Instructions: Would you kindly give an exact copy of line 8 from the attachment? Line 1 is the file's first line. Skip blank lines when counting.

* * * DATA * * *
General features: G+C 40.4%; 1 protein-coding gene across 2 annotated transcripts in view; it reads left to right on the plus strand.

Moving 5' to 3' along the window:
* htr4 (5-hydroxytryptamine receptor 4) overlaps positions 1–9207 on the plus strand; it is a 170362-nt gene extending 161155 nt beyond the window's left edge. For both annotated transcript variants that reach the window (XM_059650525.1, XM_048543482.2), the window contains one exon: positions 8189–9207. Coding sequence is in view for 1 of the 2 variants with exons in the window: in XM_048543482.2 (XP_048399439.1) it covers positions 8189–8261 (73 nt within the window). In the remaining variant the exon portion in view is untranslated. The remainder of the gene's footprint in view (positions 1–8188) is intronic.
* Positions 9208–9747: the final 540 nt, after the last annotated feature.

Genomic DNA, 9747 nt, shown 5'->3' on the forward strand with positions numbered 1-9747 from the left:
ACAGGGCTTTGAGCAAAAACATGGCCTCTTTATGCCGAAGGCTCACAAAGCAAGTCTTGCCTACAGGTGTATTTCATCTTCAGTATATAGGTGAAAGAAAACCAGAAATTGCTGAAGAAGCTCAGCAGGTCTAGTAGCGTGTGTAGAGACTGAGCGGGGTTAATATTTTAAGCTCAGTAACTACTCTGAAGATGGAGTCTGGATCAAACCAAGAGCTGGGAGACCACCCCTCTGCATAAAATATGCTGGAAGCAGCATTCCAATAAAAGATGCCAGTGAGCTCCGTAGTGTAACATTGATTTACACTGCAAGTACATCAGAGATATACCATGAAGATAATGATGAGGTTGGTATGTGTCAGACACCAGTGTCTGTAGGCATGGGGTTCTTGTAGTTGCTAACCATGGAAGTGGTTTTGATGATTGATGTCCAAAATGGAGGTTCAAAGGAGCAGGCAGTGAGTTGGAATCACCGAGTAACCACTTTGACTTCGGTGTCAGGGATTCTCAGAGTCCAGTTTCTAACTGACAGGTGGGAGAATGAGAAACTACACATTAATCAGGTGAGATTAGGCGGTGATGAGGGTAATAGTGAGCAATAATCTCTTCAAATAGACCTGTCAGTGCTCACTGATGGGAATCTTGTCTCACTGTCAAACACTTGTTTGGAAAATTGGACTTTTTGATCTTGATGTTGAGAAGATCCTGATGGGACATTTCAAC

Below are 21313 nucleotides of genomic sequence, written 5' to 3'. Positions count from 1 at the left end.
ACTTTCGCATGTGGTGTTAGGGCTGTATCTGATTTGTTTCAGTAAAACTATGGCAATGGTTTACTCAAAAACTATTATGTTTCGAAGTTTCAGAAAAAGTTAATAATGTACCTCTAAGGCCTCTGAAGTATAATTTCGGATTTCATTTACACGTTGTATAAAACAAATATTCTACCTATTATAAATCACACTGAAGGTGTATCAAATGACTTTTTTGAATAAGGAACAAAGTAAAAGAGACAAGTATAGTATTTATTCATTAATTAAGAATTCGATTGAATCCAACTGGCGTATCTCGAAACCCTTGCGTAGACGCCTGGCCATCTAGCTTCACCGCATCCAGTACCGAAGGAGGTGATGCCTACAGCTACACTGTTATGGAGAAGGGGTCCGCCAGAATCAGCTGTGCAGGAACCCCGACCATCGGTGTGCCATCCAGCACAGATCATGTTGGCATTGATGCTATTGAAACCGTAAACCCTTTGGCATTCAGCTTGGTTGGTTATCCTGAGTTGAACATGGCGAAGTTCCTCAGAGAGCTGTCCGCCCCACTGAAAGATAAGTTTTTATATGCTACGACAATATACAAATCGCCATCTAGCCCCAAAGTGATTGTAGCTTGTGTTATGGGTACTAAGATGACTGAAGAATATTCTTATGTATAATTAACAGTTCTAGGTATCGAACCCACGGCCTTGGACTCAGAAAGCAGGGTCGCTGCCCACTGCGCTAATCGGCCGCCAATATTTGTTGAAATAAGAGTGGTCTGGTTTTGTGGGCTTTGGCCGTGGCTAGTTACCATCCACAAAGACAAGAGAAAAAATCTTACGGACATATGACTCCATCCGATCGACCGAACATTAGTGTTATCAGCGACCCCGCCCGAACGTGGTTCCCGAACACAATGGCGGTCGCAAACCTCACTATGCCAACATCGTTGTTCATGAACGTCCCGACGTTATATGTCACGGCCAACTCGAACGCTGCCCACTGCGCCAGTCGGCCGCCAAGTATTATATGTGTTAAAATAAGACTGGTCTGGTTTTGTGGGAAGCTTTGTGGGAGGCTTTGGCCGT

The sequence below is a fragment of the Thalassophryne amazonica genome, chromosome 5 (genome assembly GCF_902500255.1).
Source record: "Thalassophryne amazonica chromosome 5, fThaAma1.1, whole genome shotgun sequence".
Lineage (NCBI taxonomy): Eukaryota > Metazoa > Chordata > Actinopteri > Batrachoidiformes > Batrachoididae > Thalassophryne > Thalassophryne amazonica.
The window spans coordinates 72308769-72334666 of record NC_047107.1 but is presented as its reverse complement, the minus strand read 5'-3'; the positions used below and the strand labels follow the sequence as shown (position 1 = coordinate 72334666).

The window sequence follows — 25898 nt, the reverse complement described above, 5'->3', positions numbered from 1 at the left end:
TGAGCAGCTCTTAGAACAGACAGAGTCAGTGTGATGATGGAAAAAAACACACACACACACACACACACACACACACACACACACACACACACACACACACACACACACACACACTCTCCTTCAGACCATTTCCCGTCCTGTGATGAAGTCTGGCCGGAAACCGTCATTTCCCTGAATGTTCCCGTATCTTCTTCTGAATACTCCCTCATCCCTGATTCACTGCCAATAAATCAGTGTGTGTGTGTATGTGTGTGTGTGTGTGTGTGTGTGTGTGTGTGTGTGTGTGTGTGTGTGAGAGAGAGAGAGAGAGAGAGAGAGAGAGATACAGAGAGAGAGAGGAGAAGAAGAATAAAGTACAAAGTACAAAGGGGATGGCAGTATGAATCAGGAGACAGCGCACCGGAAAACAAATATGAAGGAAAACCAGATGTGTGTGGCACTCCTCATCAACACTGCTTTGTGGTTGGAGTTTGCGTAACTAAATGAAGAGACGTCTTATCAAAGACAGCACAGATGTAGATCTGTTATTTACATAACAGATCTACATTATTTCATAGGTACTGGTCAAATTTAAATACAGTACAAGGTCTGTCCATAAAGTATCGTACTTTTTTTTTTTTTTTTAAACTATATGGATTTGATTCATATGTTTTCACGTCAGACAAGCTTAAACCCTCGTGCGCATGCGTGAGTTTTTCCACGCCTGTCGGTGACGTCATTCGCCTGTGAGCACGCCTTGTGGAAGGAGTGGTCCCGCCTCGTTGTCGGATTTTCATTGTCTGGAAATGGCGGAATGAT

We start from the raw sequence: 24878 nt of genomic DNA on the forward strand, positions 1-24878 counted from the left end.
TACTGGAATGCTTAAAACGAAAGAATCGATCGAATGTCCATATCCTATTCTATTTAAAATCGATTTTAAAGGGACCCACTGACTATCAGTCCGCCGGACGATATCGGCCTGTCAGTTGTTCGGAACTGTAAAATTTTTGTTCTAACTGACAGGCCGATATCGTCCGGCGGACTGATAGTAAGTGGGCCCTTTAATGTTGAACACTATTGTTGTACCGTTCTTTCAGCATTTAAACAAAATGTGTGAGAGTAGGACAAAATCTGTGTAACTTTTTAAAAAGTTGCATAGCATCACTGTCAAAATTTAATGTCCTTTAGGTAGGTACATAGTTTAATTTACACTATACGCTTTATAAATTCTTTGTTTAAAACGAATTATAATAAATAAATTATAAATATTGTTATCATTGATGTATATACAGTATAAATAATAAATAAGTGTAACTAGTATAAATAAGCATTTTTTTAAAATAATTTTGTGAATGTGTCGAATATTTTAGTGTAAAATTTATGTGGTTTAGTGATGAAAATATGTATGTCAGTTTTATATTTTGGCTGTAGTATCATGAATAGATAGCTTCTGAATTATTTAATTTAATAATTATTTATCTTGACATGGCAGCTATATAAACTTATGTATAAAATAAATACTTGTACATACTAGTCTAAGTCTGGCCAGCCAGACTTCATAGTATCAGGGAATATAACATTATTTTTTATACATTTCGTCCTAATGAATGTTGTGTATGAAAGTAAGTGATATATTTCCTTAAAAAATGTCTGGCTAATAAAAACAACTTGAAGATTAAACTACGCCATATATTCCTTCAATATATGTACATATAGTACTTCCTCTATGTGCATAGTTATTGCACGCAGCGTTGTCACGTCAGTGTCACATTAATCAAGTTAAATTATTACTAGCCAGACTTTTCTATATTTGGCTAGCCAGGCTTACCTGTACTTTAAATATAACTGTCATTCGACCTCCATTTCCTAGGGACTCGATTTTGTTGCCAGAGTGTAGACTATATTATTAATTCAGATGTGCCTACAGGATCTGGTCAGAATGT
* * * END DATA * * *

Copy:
ACTTTCGCATGTGGTGTTAGGGCTGTATCTGATTTGTTTCAGTAAAACTATGGCAATGGTTTACTCAAAAACTATTATGTTTCGAAGTTTCAGAAAAAGTTAATAATGTACCTCTAAGGCCTCTGAAGTATAATTTCGGATTTCATTTACACGTTGTATAAAACAAATATTCTACCTATTATAAATCACACTGAAGGTGTATCAAATGACTTTTTTGAATAAGGAACAAAGTAAAAGAGACAAGTATAGTATTTATTCATTAATTAAGAATTCGATTGAATCCAACTGGCGTATCTCGAAACCCTTGCGTAGACGCCTGGCCATCTAGCTTCACCGCATCCAGTACCGAAGGAGGTGATGCCTACAGCTACACTGTTATGGAGAAGGGGTCCGCCAGAATCAGCTGTGCAGGAACCCCGACCATCGGTGTGCCATCCAGCACAGATCATGTTGGCATTGATGCTATTGAAACCGTAAACCCTTTGGCATTCAGCTTGGTTGGTTATCCTGAGTTGAACATGGCGAAGTTCCTCAGAGAGCTGTCCGCCCCACTGAAAGATAAGTTTTTATATGCTACGACAATATACAAATCGCCATCTAGCCCCAAAGTGATTGTAGCTTGTGTTATGGGTACTAAGATGACTGAAGAATATTCTTATGTATAATTAACAGTTCTAGGTATCGAACCCACGGCCTTGGACTCAGAAAGCAGGGTCGCTGCCCACTGCGCTAATCGGCCGCCAATATTTGTTGAAATAAGAGTGGTCTGGTTTTGTGGGCTTTGGCCGTGGCTAGTTACCATCCACAAAGACAAGAGAAAAAATCTTACGGACATATGACTCCATCCGATCGACCGAACATTAGTGTTATCAGCGACCCCGCCCGAACGTGGTTCCCGAACACAATGGCGGTCGCAAACCTCACTATGCCAACATCGTTGTTCATGAACGTCCCGACGTTATATGTCACGGCCAACTCGAACGCTGCCCACTGCGCCAGTCGGCCGCCAAGTATTATATGTGTTAAAATAAGACTGGTCTGGTTTTGTGGGAAGCTTTGTGGGAGGCTTTGGCCGT